By Noreen Bowden | May 28, 2010
The European Voice Newspaper published a letter I sent in regarding one of the effects of Ireland’s policy of disenfranchising its emigrants. In it I argued that Ireland’s denial of emigrant voting rights effectively leaves Irish citizens disadvantaged as European citizens of a lesser status.
The letter is on the EuropeanVoice.com website as well as in the newspaper. It’s behind a paywall (though it will be available next week for registered users), so here is the text as I submitted it to the paper:
Your article, “The muzzled British diaspora in the EU” (discussed in this article), highlights the plight of British expats who cannot vote after fifteen years abroad. Irish citizens have it even worse: we lose all rights to vote as soon as we move abroad.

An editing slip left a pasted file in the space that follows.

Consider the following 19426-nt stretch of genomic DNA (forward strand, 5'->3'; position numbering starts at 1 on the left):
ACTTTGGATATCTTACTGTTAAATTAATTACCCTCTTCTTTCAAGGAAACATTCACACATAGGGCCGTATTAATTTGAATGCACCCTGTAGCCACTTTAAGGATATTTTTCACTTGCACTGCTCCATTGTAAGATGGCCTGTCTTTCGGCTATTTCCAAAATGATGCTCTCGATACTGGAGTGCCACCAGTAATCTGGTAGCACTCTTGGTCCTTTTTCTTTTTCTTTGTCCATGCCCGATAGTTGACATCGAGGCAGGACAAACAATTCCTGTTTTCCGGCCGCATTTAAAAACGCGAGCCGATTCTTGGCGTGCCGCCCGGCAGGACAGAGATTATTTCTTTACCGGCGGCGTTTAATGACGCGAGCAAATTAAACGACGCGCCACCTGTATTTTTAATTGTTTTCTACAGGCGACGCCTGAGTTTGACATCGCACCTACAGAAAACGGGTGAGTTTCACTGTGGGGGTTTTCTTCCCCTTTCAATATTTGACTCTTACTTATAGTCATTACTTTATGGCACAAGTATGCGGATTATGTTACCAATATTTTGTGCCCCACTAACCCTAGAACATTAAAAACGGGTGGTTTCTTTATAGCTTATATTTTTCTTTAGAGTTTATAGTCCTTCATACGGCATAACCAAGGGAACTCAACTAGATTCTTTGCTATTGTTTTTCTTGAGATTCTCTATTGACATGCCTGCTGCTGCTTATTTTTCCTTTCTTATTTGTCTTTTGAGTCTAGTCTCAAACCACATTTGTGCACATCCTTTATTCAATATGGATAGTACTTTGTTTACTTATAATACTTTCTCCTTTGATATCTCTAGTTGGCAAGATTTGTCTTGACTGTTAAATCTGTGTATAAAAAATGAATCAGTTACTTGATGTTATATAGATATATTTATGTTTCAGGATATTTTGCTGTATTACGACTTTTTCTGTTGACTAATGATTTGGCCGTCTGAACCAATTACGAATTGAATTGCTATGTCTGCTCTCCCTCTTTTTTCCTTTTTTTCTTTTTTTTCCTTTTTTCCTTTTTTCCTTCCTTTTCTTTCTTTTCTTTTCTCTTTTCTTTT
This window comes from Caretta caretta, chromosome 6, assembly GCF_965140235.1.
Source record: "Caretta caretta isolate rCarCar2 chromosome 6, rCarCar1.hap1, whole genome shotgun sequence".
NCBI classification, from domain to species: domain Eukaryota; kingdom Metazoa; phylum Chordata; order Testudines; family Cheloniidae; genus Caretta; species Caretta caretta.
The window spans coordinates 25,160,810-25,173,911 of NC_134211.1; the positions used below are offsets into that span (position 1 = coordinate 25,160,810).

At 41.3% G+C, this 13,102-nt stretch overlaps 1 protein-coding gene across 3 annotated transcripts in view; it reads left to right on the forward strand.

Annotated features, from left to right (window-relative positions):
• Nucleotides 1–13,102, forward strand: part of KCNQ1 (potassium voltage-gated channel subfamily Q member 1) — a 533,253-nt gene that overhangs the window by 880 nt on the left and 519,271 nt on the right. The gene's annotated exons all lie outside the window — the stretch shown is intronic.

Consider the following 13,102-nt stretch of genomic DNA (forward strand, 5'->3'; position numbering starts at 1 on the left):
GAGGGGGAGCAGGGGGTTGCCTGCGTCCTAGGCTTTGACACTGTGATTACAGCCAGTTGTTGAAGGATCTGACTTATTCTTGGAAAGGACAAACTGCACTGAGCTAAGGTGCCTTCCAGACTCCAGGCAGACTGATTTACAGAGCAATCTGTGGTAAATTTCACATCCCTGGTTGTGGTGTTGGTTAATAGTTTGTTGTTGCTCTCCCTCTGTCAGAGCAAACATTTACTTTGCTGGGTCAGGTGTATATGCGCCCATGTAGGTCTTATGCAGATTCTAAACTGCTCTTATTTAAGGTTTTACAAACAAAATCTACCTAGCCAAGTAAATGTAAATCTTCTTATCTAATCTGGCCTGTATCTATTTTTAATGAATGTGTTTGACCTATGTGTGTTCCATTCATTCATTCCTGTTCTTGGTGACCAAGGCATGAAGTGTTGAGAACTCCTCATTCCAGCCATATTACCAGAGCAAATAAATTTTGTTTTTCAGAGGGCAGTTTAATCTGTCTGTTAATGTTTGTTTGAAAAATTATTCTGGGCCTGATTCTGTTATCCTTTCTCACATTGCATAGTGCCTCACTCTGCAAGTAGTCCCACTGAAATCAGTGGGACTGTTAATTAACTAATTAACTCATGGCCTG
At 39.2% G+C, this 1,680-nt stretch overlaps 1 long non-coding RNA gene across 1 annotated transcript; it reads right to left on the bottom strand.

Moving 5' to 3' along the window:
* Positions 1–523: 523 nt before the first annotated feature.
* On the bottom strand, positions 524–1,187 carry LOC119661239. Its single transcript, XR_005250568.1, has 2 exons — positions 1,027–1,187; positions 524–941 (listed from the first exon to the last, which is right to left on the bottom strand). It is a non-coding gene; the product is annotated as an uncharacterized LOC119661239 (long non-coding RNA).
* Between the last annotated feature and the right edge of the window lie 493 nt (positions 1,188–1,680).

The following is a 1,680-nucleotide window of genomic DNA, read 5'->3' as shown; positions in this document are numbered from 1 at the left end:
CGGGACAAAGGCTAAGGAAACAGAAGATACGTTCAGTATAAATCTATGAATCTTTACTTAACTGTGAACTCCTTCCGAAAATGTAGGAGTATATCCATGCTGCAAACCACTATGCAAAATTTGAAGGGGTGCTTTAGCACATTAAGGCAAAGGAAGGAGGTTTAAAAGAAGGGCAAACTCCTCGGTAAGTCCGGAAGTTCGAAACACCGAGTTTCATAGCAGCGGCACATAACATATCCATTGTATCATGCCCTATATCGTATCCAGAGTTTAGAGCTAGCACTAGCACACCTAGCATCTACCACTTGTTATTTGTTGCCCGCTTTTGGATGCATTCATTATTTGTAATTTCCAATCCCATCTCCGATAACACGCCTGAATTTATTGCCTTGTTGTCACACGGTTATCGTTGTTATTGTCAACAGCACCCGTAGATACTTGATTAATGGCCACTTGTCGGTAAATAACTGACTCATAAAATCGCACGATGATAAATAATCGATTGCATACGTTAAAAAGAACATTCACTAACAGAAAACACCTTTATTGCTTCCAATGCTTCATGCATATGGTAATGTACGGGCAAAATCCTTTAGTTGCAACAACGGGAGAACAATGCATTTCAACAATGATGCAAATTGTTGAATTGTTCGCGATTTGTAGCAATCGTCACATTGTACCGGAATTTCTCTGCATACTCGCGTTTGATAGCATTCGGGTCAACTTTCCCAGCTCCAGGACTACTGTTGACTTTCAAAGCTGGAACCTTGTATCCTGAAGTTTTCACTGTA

The situation also means that there are two tiers of European citizenship: most citizens of EU member states are entitled to elect MEPs no matter where in the world they live. Irish citizens, however, lose their rights to representation at EU level if they move to a non-EU country. Surely there should be some way to ensure equality of European representation for European citizens?
It’s my understanding that the EU takes no interest in the expat voting policies of individual nations. It seems to me that when you have a parliamentary body representing citizens of an entity such as the EU, however, there should be equal access among citizens of that entity to representation as a matter of fairness. I wouldn’t be surprised if this becomes a larger issue in the years to come, particularly set against the current global context of increasing diaspora engagement and the rising number of nations allowing their emigrants to vote.
I’ll be talking more about these issues next month, as one of the keynote speakers at the Europeans Throughout the World conference in Bratislava.